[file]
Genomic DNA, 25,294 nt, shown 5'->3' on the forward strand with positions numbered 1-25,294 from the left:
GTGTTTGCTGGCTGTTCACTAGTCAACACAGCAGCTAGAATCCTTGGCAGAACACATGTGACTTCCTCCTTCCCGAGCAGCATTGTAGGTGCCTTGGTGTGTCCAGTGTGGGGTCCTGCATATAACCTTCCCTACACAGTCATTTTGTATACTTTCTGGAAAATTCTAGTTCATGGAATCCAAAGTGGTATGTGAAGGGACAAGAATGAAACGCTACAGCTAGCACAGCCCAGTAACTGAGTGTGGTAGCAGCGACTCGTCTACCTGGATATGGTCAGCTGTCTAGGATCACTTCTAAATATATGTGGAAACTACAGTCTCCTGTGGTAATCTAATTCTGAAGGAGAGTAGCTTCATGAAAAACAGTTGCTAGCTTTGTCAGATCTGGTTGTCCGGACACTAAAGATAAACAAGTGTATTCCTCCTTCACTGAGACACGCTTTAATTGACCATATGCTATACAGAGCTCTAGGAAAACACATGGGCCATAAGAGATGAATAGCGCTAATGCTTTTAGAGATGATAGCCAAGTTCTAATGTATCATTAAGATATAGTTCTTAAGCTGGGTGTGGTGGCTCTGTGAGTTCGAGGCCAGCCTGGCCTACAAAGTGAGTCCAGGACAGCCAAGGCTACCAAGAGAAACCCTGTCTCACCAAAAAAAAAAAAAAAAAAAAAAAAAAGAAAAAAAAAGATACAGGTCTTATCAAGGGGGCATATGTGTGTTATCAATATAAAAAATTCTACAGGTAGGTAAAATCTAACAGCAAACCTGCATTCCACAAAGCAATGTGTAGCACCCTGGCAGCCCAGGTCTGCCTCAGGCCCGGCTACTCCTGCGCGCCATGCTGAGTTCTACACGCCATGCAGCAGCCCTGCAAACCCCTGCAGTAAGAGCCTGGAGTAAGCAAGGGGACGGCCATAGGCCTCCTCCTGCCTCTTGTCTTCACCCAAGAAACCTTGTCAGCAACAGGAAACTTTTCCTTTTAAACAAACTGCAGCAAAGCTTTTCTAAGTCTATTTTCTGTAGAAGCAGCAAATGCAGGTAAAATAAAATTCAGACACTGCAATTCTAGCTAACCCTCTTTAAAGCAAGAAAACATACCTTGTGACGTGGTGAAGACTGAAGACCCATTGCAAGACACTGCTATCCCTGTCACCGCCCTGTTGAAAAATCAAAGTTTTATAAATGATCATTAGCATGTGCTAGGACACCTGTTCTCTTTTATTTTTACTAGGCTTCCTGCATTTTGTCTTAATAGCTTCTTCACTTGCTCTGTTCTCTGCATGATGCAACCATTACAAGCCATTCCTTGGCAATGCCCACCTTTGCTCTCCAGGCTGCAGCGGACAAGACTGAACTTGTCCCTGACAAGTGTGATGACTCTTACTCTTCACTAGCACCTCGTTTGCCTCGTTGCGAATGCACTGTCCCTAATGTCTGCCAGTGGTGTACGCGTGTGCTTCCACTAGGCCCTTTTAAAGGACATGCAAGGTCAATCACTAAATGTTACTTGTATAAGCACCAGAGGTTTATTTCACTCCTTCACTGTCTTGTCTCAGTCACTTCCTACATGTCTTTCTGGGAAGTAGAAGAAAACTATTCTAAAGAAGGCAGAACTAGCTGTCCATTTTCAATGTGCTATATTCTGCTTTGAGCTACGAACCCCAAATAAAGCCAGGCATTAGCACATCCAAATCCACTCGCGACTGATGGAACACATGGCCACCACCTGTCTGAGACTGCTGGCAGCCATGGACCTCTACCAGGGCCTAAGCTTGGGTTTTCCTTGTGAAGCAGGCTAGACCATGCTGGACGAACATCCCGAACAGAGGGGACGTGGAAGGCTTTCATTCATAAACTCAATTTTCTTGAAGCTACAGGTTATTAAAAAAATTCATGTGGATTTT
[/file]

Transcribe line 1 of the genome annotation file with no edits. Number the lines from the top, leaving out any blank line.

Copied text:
Genomic DNA, 25,294 nt, shown 5'->3' on the forward strand with positions numbered 1-25,294 from the left: